The superb Gwen Verdon sings and dances and mugs through this very good adaptation of the smash Broadway musical. Verdon is a cross between Shirley MacLaine and Carol Burnett with a dash of Carol Haney (another Bob Fosse protégé) tossed in. She's a total delight and one of the best dancers EVER! Here she plays Lola, the temptress used by the devil (Ray Walston) to lure Joe Hardy (Tab Hunter) from going back to his wife and breaking his satanic deal in which middle-aged Joe becomes a 22-year-old baseball star and catapults the Washington Senators to 1st place.
Tab Hunter replaces Stephen Douglass from the Broadway show. The rest of the cast recreates their parts for the movie. Verdon, Walston, and Russ Brown (the manager) all won Tony awards. Hunter seems rather stiff and uncomfortable through much of the film (though he looks great) but that's the part of Joe.... Hunter is, however, just terrific in the "Two Lost Souls" number with Verdon. He sings, dances (not too bad) and seems to be having a ball. Verdon is just astounding in this number and laughs all the way thru it. Great song.
Verdon is also a showstopper in "Whatever Lola Wants" and "A Little Brains, a Little Talent." It seems these songs were written for her and no one else can do them the way she does. Verdon, like Ethel Merman or Carold Channing, was a total original. The voice is slightly nasal; the inflection is odd. But it works. And her dancing is totally awesome.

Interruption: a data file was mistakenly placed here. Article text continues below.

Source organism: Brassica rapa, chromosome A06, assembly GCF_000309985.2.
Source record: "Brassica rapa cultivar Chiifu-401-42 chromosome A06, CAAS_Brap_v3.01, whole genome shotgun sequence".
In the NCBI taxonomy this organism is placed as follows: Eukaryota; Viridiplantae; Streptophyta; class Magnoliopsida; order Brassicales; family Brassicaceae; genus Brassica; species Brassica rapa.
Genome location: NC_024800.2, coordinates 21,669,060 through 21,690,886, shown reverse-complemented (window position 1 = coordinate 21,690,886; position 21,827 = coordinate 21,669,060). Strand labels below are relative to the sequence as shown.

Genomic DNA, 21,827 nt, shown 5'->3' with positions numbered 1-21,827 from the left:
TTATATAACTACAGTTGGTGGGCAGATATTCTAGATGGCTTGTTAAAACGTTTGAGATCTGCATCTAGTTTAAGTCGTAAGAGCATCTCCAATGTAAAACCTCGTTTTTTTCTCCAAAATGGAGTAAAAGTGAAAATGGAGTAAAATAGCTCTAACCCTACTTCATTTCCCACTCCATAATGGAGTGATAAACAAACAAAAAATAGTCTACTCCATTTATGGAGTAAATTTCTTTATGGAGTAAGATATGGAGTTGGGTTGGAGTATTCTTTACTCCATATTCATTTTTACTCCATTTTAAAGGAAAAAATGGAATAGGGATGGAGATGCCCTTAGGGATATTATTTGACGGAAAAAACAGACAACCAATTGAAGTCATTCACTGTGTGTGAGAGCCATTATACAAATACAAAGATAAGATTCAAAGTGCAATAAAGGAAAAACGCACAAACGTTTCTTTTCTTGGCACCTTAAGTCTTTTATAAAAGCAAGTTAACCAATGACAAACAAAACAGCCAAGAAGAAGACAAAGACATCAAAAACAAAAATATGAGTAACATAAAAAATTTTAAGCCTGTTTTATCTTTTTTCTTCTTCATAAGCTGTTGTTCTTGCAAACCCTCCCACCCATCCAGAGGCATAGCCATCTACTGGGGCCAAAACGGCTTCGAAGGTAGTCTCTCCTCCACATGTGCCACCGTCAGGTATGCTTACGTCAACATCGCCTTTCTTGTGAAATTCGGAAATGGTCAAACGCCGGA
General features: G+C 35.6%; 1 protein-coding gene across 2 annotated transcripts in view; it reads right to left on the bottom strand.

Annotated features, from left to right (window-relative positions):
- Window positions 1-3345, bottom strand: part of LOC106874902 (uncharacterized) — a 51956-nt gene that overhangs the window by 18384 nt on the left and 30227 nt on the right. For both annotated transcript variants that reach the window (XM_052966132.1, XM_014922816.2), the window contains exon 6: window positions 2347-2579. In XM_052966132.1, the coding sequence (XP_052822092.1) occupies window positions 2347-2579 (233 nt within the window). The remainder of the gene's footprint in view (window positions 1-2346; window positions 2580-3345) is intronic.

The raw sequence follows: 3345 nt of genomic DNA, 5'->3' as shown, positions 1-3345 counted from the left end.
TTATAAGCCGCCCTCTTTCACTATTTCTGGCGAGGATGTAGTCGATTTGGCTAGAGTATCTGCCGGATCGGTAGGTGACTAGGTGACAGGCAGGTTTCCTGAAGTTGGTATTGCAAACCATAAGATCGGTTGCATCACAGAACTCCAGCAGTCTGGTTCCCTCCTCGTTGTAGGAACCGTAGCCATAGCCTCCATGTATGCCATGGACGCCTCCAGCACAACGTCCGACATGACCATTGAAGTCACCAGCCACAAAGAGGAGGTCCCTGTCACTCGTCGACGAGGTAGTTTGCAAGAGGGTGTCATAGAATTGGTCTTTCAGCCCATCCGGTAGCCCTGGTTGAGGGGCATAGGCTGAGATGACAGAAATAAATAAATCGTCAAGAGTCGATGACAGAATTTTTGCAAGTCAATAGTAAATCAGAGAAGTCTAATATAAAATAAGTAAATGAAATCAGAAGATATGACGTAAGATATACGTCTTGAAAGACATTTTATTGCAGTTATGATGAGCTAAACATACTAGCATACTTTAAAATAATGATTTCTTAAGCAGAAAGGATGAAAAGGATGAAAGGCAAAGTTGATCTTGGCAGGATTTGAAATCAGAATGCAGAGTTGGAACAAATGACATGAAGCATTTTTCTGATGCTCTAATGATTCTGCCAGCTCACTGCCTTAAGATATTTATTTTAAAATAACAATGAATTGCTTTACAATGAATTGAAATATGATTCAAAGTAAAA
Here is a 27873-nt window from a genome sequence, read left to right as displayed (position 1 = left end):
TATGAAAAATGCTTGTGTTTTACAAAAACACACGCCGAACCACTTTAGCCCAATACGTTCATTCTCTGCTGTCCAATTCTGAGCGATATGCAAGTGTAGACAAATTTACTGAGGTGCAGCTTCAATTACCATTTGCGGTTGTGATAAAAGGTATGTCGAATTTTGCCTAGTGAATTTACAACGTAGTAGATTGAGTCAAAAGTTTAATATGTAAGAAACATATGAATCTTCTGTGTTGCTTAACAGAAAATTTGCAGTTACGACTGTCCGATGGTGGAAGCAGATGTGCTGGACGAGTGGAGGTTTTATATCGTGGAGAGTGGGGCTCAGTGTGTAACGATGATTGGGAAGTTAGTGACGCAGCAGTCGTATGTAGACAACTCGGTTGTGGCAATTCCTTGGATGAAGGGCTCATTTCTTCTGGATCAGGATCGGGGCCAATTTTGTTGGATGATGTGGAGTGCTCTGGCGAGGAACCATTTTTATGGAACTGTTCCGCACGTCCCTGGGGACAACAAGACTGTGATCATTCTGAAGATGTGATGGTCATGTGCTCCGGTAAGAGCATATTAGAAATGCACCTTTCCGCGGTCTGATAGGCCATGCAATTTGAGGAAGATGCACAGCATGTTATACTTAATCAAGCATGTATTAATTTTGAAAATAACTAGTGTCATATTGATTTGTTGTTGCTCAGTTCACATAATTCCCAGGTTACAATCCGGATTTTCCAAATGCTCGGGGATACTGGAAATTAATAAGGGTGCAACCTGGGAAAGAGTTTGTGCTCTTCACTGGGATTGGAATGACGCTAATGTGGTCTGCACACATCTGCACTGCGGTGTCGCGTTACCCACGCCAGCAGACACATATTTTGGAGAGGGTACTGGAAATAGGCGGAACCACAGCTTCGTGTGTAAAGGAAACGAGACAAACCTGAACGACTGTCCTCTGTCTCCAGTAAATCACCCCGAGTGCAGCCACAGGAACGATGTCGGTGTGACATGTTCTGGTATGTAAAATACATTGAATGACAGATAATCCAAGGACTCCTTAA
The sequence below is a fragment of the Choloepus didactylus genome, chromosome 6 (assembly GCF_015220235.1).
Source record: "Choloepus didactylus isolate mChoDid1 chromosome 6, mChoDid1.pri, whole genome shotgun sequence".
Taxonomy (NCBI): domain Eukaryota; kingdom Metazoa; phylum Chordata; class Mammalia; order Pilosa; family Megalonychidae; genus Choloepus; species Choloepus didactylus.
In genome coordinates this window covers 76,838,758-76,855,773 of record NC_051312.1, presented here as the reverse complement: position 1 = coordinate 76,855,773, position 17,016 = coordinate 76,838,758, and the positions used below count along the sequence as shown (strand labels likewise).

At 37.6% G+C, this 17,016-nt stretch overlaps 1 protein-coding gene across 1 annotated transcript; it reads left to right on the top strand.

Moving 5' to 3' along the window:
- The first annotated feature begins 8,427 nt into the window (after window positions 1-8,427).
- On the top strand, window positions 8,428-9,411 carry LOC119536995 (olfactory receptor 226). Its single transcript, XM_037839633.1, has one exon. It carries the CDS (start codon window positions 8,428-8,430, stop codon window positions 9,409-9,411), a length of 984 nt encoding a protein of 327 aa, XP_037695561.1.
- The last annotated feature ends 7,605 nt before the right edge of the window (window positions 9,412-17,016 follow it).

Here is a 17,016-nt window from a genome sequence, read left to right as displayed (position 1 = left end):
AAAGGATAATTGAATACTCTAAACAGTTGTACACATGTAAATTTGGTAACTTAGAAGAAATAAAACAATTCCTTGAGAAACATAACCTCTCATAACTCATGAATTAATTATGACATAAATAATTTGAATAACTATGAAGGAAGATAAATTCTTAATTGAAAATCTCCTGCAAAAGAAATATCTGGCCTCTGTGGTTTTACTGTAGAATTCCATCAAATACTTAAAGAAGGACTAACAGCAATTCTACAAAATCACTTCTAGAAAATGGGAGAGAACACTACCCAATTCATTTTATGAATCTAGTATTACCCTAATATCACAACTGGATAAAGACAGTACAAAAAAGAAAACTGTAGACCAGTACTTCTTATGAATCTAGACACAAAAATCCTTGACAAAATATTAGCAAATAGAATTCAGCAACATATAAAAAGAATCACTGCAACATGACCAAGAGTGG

Ray Walston seems to have been typecast in weirdo roles after Damn Yankees and My Favorite Martian. He was a better actor than these roles allowed him to show. Russ Brown is solid as the manager, Jean Stapleton plays the friend (and sings), Rae Allen is Gloria (the reporter), Shannon Bolin is the wife, Jimmie Komack is the goofy ballplayer, Nathaniel Frey is Smokey, Bob Fosse has a cameo in "Who's Got the Pain," and Robert Shafer plays old Joe.
Good songs by the same team that did The Pajama Game. Many of the songs were hits of the later 50s. My only beef is that most of the songs are truncated (I had the Broadway soundtrack) and at least one "I Thought About the Game" is used only as background music. Verdon's "A Little Brains, a Little Talent" is cut in half as is Bolin's "Six Months Out of Every Year." Certainly worth a look to see Broadway superstar Gwen Verdon in her prime and Tab Hunter at his hunkiest.
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